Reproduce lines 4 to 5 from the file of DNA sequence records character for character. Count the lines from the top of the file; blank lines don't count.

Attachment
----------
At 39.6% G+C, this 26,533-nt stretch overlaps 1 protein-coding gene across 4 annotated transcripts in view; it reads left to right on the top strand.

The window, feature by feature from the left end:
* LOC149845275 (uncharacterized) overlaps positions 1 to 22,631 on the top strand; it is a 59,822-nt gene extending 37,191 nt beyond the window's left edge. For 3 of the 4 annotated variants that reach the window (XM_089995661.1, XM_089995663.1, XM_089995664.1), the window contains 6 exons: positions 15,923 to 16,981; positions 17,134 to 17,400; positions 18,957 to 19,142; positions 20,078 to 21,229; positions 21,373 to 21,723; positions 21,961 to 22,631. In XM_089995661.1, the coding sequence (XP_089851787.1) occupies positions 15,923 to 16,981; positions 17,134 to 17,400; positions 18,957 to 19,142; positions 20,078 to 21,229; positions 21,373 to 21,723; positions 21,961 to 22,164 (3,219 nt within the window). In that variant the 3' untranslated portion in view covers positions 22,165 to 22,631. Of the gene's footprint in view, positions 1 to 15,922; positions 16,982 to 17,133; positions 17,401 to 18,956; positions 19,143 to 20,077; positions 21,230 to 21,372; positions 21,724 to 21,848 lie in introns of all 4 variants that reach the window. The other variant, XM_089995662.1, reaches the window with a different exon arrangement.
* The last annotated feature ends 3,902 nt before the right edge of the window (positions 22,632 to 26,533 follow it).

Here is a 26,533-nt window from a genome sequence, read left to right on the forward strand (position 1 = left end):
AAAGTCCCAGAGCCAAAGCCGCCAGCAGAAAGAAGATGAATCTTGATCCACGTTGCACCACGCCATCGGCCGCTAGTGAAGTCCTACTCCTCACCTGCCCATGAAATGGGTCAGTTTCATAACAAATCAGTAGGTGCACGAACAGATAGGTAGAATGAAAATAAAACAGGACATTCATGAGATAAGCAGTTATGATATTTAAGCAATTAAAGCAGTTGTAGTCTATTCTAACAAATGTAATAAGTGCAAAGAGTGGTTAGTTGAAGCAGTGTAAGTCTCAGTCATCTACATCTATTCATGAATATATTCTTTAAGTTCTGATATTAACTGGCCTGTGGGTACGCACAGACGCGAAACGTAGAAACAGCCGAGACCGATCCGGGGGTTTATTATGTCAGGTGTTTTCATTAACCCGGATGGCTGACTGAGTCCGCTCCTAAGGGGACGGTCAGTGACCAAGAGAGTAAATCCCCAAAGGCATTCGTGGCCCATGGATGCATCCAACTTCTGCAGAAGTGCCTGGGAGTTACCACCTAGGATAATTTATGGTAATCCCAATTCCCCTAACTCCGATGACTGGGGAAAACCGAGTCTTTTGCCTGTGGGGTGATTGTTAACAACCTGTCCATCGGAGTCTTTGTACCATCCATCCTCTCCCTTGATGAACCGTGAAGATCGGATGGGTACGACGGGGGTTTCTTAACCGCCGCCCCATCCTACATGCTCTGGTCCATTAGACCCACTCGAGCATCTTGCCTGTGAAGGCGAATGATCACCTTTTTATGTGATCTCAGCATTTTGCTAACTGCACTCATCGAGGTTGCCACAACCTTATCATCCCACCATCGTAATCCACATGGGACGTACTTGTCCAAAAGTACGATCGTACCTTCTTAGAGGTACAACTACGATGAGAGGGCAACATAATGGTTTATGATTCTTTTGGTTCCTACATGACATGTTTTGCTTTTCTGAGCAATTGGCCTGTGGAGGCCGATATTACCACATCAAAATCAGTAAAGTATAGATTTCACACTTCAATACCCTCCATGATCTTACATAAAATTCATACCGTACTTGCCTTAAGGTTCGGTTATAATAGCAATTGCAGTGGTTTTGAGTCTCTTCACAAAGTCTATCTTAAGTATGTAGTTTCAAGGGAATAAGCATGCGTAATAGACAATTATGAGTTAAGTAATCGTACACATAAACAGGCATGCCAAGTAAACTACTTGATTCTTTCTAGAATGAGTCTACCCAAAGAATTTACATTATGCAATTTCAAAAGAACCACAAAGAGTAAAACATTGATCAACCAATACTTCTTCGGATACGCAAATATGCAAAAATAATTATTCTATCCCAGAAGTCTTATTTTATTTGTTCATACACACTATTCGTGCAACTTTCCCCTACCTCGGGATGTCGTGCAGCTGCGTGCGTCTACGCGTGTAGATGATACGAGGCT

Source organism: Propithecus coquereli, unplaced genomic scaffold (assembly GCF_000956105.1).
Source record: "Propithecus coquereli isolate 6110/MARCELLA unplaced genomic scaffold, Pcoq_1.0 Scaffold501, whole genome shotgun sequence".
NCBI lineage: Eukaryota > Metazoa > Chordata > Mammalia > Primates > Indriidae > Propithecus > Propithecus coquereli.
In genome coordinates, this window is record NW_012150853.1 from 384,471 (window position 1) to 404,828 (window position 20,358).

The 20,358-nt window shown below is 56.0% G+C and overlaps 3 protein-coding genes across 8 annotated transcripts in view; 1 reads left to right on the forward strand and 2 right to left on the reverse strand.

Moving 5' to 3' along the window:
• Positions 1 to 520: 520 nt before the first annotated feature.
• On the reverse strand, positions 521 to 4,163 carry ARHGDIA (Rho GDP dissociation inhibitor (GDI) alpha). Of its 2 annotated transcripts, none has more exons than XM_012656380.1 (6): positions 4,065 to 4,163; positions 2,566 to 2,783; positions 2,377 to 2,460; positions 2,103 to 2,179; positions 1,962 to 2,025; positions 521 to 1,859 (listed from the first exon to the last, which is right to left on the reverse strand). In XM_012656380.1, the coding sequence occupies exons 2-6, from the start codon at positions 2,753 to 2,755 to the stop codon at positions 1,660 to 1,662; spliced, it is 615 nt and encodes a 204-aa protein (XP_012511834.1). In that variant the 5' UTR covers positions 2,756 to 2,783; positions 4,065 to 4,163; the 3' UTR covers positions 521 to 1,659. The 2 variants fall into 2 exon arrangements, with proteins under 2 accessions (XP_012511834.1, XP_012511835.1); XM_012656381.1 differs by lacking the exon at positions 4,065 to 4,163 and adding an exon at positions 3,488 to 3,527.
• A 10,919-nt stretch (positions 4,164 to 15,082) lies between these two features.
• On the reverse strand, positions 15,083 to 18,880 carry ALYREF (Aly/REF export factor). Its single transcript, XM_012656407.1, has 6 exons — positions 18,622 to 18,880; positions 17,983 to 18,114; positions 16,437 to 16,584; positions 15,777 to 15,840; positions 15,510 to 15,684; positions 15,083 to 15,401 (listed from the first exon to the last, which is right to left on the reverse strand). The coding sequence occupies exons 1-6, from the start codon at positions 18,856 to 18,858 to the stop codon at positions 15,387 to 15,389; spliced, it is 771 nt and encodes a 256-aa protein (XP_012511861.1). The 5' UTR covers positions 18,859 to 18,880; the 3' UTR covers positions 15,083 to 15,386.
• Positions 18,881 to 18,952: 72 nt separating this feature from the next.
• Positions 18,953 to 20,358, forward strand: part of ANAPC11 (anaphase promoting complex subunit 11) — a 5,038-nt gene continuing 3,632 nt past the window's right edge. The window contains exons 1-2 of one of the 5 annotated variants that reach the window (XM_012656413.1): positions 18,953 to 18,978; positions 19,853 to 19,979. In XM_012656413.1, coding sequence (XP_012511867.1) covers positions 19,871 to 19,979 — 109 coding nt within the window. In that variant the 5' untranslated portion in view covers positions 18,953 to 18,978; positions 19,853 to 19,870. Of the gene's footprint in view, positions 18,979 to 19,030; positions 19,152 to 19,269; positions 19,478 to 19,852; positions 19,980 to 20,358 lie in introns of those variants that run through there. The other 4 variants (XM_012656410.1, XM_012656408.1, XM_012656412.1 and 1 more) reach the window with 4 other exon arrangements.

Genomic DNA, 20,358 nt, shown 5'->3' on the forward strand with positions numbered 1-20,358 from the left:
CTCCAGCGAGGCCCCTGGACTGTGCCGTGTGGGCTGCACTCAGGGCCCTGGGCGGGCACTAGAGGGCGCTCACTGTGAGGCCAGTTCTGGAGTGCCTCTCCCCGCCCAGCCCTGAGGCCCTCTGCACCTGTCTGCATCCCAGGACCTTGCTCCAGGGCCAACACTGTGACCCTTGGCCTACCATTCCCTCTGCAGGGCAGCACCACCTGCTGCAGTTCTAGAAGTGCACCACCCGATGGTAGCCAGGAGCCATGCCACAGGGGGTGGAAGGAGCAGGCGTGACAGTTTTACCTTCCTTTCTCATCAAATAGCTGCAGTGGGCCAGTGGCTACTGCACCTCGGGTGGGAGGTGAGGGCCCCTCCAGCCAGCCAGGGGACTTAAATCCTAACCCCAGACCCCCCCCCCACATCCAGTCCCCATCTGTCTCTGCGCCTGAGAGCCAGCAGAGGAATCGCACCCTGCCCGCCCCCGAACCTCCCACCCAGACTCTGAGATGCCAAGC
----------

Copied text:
* The last annotated feature ends 3,902 nt before the right edge of the window (positions 22,632 to 26,533 follow it).

Here is a 26,533-nt window from a genome sequence, read left to right on the forward strand (position 1 = left end):